Motion To Drop Charges In NSA Leaks Case Denied
BALTIMORE (AP) — A federal judge refused to dismiss five of the 10 charges against a former National Security Agency employee accused of mishandling classified information and delayed a decision on how classified documents will be handled at trial.
Thomas Drake’s defense argued Thursday that the five counts of willful retention of national defense information were
unconstitutionally vague and broad.
The two sides argued a number of motions before U.S. District Judge Richard D. Bennett. The judge repeatedly asked public defender James Wyda about a federal whistleblower act that lets government employees to report fraud and abuse.
Wyda said Drake was involved in an investigation of the agency and did use the whistleblower system but he still was within his rights to talk to the press.
“Going to a newspaper reporter to complain about the NSA is constitutionally protected activity,” Wyda told the judge.
Bennett refused to dismiss the charges saying the case law was clear, Drake had signed nondisclosure agreements and his status as “whistleblower does not provide him Constitutional ammunition.”
Drake faces 10 counts. Other counts charge him with making false statements to investigators and obstructing justice.
Drake was charged after an investigation into leaks of classified information to a newspaper. His supporters claim he’s being punished for blowing the whistle on inefficiencies and mismanagement at the NSA.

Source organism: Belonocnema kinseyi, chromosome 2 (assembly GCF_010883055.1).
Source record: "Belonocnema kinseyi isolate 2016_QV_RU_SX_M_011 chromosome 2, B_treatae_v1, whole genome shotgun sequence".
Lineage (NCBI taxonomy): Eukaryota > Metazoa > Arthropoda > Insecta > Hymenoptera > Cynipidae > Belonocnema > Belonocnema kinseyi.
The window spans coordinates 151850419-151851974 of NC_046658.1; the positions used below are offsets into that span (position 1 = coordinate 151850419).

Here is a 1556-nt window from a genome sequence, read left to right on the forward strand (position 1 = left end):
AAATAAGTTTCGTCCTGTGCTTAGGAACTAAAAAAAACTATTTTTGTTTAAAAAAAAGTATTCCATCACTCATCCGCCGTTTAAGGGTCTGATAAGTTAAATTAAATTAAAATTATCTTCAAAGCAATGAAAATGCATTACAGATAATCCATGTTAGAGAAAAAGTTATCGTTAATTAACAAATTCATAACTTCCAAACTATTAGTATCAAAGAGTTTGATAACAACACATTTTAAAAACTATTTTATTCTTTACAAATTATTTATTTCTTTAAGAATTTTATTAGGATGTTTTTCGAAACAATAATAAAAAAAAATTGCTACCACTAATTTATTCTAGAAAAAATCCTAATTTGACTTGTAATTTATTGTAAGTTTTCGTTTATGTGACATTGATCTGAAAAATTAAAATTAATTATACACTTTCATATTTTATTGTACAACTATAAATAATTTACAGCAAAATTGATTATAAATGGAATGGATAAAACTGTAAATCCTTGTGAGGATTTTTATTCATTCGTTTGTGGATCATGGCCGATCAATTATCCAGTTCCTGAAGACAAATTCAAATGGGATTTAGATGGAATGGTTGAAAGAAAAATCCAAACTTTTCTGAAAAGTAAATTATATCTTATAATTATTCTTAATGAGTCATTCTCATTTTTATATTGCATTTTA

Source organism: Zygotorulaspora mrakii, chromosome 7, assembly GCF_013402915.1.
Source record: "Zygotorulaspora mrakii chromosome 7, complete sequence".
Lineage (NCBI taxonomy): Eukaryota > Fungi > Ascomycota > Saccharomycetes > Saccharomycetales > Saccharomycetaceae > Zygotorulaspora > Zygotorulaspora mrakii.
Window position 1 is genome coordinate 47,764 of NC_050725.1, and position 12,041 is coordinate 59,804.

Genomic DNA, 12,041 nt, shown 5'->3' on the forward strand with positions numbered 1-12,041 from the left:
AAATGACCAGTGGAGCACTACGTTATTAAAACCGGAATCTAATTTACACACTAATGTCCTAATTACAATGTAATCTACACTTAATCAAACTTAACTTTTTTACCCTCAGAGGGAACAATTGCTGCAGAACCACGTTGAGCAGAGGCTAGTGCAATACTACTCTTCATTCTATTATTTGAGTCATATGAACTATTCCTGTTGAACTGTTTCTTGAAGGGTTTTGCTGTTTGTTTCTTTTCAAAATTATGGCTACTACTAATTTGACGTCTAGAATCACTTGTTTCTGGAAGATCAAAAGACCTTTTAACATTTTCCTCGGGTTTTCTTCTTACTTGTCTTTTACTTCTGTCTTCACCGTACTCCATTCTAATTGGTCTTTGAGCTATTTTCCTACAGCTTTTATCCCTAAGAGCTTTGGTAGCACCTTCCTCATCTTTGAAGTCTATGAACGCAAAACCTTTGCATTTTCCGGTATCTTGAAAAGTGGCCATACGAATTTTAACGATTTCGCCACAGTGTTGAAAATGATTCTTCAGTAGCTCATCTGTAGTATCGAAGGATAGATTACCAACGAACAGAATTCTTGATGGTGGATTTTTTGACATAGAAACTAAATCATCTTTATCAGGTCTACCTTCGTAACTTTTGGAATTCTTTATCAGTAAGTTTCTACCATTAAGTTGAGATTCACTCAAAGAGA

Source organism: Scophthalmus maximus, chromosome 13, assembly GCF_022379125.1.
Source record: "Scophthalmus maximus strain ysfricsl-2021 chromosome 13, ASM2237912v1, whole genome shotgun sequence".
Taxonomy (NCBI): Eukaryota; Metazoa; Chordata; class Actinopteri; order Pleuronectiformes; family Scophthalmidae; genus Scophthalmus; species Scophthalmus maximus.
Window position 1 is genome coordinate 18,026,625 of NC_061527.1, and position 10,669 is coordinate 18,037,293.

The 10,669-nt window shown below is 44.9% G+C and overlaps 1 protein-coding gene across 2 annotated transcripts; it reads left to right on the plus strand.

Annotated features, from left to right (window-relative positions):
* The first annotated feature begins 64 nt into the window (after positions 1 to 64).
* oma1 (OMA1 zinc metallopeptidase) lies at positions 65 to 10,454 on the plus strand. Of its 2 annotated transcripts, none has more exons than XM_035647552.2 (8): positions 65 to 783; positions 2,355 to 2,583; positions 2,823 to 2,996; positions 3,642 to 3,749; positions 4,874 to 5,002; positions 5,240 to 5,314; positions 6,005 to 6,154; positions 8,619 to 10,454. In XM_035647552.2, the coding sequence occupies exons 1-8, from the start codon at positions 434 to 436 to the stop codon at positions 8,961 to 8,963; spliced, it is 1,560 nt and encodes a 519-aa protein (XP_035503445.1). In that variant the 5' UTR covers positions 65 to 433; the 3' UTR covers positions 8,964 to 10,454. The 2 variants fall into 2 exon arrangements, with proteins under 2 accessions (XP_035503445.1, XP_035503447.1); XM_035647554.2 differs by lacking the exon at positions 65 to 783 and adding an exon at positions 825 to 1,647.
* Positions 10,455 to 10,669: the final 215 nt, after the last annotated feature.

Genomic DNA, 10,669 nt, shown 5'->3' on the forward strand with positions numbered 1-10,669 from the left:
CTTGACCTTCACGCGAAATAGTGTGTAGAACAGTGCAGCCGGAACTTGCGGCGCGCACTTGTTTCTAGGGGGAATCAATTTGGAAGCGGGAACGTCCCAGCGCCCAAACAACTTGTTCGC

Bennett said the trial is expected to take about two weeks in June, but both sides must first hold a closed hearing on what classified documents will need to be presented.
The judge also heard arguments on what aspects of the NSA investigation will be allowed at trial, and the defense indicated it will be a part of their case. The judge also heard arguments about how to hear testimony about classified materials, but did not decide.
Department of Justice attorney William Welch argued in favor of a “silent witness” system in which classified documents would be used in court, but attorneys and witnesses would use code words when discussing various aspects.
Public defender Deborah Boardman said the system was “fraught with constitutional peril” and would keep the public in the dark while hampering the defense’s questioning ability.
“The public will be sitting here ignorant of the contents of the document. And then on cross-examination, there is no effective way to confront the witness,” she said.
(Copyright 2011 by The Associated Press. All Rights Reserved.)